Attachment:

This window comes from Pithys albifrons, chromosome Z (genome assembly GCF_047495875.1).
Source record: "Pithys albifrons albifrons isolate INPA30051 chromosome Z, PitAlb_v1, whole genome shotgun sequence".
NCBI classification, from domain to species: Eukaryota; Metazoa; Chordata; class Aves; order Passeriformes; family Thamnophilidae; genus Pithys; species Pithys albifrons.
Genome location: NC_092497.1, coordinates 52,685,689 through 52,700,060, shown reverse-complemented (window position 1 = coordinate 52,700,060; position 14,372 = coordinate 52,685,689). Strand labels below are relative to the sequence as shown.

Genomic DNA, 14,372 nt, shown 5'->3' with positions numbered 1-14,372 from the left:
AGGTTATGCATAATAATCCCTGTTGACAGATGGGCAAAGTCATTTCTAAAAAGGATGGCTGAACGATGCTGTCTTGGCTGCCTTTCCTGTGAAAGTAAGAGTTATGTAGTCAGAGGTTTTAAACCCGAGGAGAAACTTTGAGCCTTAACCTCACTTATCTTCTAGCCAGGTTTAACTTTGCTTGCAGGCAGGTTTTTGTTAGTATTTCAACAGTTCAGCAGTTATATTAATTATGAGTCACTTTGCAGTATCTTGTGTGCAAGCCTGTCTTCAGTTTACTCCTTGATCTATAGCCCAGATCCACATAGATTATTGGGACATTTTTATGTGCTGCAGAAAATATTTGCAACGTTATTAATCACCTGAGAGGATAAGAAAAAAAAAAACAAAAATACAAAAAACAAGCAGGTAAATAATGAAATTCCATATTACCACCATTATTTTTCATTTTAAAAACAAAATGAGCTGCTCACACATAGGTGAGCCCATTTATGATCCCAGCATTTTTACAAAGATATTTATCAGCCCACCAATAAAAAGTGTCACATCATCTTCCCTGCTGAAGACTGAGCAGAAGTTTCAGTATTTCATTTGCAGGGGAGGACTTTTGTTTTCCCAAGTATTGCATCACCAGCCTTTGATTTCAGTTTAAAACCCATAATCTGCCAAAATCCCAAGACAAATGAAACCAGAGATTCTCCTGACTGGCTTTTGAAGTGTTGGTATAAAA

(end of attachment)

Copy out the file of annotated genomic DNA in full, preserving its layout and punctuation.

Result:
This window comes from Pithys albifrons, chromosome Z (genome assembly GCF_047495875.1).
Source record: "Pithys albifrons albifrons isolate INPA30051 chromosome Z, PitAlb_v1, whole genome shotgun sequence".
NCBI classification, from domain to species: Eukaryota; Metazoa; Chordata; class Aves; order Passeriformes; family Thamnophilidae; genus Pithys; species Pithys albifrons.
Genome location: NC_092497.1, coordinates 52,685,689 through 52,700,060, shown reverse-complemented (window position 1 = coordinate 52,700,060; position 14,372 = coordinate 52,685,689). Strand labels below are relative to the sequence as shown.

Genomic DNA, 14,372 nt, shown 5'->3' with positions numbered 1-14,372 from the left:
AGGTTATGCATAATAATCCCTGTTGACAGATGGGCAAAGTCATTTCTAAAAAGGATGGCTGAACGATGCTGTCTTGGCTGCCTTTCCTGTGAAAGTAAGAGTTATGTAGTCAGAGGTTTTAAACCCGAGGAGAAACTTTGAGCCTTAACCTCACTTATCTTCTAGCCAGGTTTAACTTTGCTTGCAGGCAGGTTTTTGTTAGTATTTCAACAGTTCAGCAGTTATATTAATTATGAGTCACTTTGCAGTATCTTGTGTGCAAGCCTGTCTTCAGTTTACTCCTTGATCTATAGCCCAGATCCACATAGATTATTGGGACATTTTTATGTGCTGCAGAAAATATTTGCAACGTTATTAATCACCTGAGAGGATAAGAAAAAAAAAAACAAAAATACAAAAAACAAGCAGGTAAATAATGAAATTCCATATTACCACCATTATTTTTCATTTTAAAAACAAAATGAGCTGCTCACACATAGGTGAGCCCATTTATGATCCCAGCATTTTTACAAAGATATTTATCAGCCCACCAATAAAAAGTGTCACATCATCTTCCCTGCTGAAGACTGAGCAGAAGTTTCAGTATTTCATTTGCAGGGGAGGACTTTTGTTTTCCCAAGTATTGCATCACCAGCCTTTGATTTCAGTTTAAAACCCATAATCTGCCAAAATCCCAAGACAAATGAAACCAGAGATTCTCCTGACTGGCTTTTGAAGTGTTGGTATAAAA